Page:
Opinion: District 3 City Council Race is an Important One

THE NATOMAS BUZZ | @natomasbuzz

Publisher’s note: Which candidates will be on the ballot for the November 2014 runoff race has not been determined.


Brandy Tuzon Boyd, NatomasBuzz.com Publisher

Remapping Natomas was hotly debated when the city underwent redistricting in 2011.

In the end, District One was divided into three parts: District Three reached from Interstate 80 south, east of Interstate 5 and along the East Levee Canal, encompassing Gardenland/Northgate corridor and most South Natomas neighborhoods, the River Oaks community was added to District Four while the rest remained District One.

By all accounts, the “new” District Three got lucky with seasoned politician Councilman Steve Cohn at the helm. Cohn was first elected to the City Council in 1994 and re-elected to a record fifth term in June 2010.

Cohn didn’t skip a beat familiarizing himself with his new constituents and the issues important to them. He tapped long-ignored funding to revitalize South Natomas parks, helped spearhead the return of the Celebrate Natomas! community festival, and worked closely with District One representative Mayor Pro Tem Angelique Ashby and others to combat a divided Natomas some feared would result from redistricting.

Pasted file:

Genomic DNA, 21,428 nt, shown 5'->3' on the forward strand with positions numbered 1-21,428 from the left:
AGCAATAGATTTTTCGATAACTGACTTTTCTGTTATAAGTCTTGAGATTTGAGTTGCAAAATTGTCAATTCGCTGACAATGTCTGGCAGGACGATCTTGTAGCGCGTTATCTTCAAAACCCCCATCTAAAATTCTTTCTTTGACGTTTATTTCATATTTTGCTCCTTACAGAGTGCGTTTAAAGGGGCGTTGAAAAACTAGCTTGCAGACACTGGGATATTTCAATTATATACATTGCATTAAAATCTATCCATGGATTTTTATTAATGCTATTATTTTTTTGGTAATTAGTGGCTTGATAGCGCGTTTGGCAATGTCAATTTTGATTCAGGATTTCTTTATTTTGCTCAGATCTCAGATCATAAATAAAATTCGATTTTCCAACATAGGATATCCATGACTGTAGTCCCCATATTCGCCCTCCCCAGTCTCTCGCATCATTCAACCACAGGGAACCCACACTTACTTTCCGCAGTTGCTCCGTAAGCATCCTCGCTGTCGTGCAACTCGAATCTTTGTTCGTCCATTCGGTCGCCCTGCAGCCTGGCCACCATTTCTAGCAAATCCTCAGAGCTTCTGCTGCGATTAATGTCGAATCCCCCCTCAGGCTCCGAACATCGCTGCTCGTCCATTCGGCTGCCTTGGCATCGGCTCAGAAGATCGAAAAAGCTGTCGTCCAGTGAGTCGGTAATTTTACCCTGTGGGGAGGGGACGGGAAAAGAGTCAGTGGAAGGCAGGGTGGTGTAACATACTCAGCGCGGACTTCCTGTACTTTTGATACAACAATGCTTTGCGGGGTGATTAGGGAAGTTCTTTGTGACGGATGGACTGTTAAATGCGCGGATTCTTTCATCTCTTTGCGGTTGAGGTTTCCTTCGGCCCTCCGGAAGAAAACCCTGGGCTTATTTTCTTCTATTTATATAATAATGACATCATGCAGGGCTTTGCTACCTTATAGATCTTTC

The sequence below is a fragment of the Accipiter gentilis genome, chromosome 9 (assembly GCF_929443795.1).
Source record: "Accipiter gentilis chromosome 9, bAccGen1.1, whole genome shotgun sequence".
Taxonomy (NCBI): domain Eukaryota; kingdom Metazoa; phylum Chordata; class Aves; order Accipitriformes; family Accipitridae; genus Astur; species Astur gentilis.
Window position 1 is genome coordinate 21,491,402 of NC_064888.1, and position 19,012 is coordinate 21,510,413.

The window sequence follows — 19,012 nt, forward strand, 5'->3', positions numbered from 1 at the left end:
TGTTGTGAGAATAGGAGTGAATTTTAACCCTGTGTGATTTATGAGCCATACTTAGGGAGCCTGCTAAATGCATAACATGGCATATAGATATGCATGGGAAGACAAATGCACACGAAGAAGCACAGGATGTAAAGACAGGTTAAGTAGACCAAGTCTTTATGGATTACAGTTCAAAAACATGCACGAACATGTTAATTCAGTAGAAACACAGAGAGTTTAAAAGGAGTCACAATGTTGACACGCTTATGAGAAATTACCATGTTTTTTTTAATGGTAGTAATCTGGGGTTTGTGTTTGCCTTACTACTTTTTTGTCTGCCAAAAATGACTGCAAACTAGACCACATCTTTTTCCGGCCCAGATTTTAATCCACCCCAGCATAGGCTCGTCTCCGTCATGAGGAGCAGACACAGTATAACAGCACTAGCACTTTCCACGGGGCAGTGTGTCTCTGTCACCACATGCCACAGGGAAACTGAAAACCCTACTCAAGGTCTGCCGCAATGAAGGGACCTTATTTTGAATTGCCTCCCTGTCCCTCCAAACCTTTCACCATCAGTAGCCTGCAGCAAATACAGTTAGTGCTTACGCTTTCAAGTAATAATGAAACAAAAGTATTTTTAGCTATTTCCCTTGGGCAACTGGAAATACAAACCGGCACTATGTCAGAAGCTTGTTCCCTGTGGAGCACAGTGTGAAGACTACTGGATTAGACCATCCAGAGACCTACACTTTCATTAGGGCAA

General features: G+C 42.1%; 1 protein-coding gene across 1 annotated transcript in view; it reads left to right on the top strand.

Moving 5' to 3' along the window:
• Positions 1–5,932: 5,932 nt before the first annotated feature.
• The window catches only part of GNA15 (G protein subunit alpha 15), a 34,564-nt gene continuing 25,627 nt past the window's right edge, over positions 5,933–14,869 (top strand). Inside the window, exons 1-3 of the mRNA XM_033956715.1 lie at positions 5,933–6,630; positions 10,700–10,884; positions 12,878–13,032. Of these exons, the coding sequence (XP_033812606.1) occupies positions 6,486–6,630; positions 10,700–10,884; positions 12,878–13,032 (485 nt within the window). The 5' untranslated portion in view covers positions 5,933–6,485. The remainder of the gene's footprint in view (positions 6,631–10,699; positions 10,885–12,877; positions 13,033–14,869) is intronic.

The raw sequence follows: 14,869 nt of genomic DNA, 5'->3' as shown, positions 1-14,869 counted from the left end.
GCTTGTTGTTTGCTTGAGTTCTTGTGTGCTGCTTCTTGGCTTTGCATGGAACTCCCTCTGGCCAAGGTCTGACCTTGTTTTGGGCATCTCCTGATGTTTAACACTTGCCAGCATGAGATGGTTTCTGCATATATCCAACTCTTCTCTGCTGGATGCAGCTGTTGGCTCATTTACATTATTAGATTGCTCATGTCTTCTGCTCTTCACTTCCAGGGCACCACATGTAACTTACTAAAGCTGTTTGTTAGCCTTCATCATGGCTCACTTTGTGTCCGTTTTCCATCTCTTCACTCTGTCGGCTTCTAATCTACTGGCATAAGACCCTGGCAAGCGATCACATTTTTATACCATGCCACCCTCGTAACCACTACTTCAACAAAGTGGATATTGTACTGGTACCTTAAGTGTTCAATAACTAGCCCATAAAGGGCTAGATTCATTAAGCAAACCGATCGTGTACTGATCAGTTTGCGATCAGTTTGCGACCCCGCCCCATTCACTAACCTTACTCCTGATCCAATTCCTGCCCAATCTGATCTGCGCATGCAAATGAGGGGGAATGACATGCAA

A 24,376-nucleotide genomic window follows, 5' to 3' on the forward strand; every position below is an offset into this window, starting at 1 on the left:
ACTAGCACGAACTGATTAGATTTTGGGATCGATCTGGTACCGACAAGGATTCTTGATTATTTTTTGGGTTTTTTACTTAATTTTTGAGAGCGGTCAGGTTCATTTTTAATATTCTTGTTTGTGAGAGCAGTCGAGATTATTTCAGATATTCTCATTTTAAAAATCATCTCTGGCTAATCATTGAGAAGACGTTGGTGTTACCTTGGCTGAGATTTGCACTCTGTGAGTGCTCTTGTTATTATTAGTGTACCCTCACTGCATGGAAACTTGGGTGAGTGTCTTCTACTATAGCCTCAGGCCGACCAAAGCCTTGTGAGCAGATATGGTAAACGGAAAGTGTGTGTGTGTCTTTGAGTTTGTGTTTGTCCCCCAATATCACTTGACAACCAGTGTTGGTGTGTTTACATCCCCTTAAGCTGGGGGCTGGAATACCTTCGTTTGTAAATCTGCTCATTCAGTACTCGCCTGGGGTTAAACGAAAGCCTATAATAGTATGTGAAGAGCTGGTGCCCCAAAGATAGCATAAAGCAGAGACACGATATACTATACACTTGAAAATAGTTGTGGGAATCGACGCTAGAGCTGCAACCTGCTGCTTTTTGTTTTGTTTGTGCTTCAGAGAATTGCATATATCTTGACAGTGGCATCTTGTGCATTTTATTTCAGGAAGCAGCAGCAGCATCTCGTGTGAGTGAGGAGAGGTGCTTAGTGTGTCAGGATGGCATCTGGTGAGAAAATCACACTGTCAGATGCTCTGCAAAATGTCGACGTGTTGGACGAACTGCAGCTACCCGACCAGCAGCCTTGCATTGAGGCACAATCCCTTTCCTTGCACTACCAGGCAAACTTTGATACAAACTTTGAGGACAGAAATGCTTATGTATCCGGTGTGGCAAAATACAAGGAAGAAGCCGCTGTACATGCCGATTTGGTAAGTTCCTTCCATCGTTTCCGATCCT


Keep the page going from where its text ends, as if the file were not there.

This Election Day, Cohn has decided to run for state Assembly and now there are seven candidates vying for his City Council seat. The candidates point to community activism and volunteer stints they say will help them represent such a diverse council district if elected; two even hail from Gardenland/Northgate and south Natomas themselves.

One thing is clear after reading our eight-part Q & A series leading up to Election Day, this election is an important one. Whomever is elected to represent District Three for the next four years will be challenged not only by geography, but by the specific needs of all the neighborhoods within its boundaries. And without Cohn’s experience – and connections – the learning curve will be steep for any one of these political hopefuls.

If a single candidate fails to fetch 51 percent or more of the vote, a runoff will be held in November. Residents of District Three have a chance to help shape the community’s future at the polls on Tuesday – be sure to vote!

Polling places will be open from 7:00 a.m. to 8:00 p.m., and if you are in line when the polls close, you will be allowed to vote. To locate your voting place, click here.

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